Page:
[cfe-dev] [analyzer] Temporaries.

Artem Dergachev via cfe-dev cfe-dev at lists.llvm.org
Fri Mar 16 14:22:19 PDT 2018


A bit of an update. Previous messages for easier navigation through this 
thread:

http://lists.llvm.org/pipermail/cfe-dev/2018-January/056691.html
http://lists.llvm.org/pipermail/cfe-dev/2018-February/056813.html
http://lists.llvm.org/pipermail/cfe-dev/2018-February/056898.html
http://lists.llvm.org/pipermail/cfe-dev/2018-February/056909.html
http://lists.llvm.org/pipermail/cfe-dev/2018-February/056929.html

== Overall status ==

Previous changes had minimal effects on the false positives i observed. 
However, once return-by-value and construction-conversion support has 
landed, improved modeling has finally yielded significant results, 
fixing at least 150 false positives (around 40% of all positives) on a 
few sub-projects of WebKit (incl. WebCore, JavaScriptCore).

Large chunks of the remaining false positives are related to brace 
initialization constructors which i'll try to support at least in simple 
cases (eg. a single layer of braces).

Many of the remaining reports are hard to understand - it seems that 
trackNullOrUndefValue isn't always doing a good job. Other reports are 
over-saturated with inlined temporary destructors: path pruning may be 
working incorrectly.

On other projects i've seen interesting bug reports against code that 
works incorrectly when copy elision isn't happening (of a poorly 
implemented class that performs memory management). We're capable of 
finding such bugs because we don't model copy elision yet. Such code is 
not portable, but many users that use just one compiler can afford 
relying on its implementation details, and copy elision is usually 
supported by most major compilers. These reports would probably go away 
because i'd like to model copy elision anyway because it's generally a 
good thing: it improves analyzer performance and reduces path lengths. 
And we'd still catch these bugs when non-elidable copies will be made.

These results are with temporary destructor inlining turned on. I'm 
holding off on destructor inlining for now because i'm seeing false 
positives on other projects, even though the reference counting 
suppression is working fairly well.

Lack of default argument support is still causing a small but noticeable 
coverage drop. The CFG for this syntax seems usable but i guess full 
support would require introducing a new LocationContext sub-class. 
Binary conditional operators are still not supported (even in CFG), but 
it doesn't seem to cause many problems.

== C++17 problems ==

 > http://en.cppreference.com/w/cpp/language/copy_elision
 > (since C++17)
 > Under the following circumstances, the compilers are REQUIRED to omit 
the copy- and move- construction of class objects even if the copy/move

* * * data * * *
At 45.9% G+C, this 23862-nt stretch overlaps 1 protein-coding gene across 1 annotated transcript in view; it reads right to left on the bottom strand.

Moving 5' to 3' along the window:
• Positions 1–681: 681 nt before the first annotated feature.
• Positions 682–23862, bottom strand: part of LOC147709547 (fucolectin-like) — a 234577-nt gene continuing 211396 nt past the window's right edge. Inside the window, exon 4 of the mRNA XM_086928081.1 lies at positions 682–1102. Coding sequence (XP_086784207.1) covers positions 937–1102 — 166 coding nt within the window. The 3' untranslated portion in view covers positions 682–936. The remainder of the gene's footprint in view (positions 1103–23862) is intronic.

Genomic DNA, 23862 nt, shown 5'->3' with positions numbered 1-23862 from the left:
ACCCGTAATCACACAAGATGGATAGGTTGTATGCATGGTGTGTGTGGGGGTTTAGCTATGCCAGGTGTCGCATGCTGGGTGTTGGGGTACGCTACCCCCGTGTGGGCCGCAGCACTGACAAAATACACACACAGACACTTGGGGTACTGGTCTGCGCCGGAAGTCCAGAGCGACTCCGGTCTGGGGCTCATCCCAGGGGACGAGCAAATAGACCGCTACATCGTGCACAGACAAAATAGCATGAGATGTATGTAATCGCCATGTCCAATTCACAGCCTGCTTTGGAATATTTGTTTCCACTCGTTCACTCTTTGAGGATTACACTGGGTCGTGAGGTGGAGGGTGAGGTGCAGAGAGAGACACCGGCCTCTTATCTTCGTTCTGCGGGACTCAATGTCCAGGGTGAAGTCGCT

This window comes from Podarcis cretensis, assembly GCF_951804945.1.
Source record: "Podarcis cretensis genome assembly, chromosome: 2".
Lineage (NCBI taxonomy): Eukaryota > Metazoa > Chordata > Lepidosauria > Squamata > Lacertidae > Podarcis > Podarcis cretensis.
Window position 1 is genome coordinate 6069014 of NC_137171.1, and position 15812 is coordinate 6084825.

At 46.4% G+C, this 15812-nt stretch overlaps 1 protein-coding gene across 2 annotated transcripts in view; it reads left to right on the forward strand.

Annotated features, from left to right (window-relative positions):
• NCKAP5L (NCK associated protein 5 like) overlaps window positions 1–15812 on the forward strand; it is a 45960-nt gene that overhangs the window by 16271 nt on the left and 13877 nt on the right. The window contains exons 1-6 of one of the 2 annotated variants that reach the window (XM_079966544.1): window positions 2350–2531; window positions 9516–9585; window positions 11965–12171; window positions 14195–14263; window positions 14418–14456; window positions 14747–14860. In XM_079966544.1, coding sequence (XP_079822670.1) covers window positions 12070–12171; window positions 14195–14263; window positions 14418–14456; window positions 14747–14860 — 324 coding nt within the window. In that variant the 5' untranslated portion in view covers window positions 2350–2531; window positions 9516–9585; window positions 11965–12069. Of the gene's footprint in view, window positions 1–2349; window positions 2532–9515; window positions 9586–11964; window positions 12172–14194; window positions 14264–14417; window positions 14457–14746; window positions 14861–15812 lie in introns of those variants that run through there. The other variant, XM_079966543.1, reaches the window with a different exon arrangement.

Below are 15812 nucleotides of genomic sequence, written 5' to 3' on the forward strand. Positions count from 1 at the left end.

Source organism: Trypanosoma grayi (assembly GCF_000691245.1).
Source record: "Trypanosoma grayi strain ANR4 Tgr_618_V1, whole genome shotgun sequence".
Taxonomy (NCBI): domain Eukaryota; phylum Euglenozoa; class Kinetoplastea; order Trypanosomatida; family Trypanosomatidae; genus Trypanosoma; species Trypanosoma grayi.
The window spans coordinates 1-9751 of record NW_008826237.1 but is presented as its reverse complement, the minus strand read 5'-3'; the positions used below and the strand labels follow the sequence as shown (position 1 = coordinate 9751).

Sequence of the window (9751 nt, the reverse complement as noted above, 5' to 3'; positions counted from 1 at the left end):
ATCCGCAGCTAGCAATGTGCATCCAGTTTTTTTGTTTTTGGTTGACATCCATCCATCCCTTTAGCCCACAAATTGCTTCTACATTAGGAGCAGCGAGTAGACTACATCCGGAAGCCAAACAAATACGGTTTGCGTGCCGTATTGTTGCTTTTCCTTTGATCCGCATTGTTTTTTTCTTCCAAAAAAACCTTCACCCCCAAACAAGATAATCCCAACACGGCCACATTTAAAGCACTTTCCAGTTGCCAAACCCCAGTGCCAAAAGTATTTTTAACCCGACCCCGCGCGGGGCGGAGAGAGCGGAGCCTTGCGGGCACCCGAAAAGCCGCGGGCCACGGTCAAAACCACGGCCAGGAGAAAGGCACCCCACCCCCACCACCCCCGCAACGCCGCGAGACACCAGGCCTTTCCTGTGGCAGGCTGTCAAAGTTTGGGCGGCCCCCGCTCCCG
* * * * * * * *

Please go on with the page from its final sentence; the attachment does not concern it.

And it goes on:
constructor and the destructor have observable side-effects. They need 
not be present or accessible, as the language rules ensure that no 
copy/move operation takes place, even conceptually:
 > In initialization, if the initializer expression is a prvalue and the 
cv-unqualified version of the source type is the same class as the class 
of the destination, the initializer expression is used to initialize the 
destination object...
 > In a function call, if the operand of a return statement is a prvalue 
and the return type of the function is the same as the type of that 
prvalue...

This is going to be fun to support. Specifically, this means that 
neither initialization 'C c = C();' nor return-statement 'return C()' 
(where 'C()' may as well be replaced with a function call of type 'C') 
contains an elidable copy in the AST anymore, but only a single 
constructor of variable 'c' (or the returned-to object) - probably with 
an intermediate CXXBindTemporaryExpr if the class has a non-trivial 
destructor. A few consequences of this change:

* For now the CFG itself is broken in this case because it includes a 
temporary destructor that shouldn't be there.

* The construction context for a function that returns an object by 
value may now be not only a temporary object context, but also a simple 
variable context or a returned value context - we'll need to handle 
these cases.

* Liveness does not work correctly - previously it was relying on 
CXXBindTemporaryExpr or MaterializeTemporaryExpr but now these aren't 
guaranteed to even exist, so by the time we reach 'c' from 'C()' we may 
already destroy bindings to the not-yet-alive variable 'c' we've added 
in the constructor. This is especially obvious for the conditional 
operator case, i.e. 'C c = x ? C(1) : C(2);' - in this case in C++17 
there is just one constructor happening on every particular path.

* Returned values may now chain together - the target object of a 
constructor that's called as part of the return statement may be 
multiple stack frames above the constructor call, which we'd need to 
unwind recursively.

For now i'll disable temporary- and returned-value- construction 
contexts in C++17.


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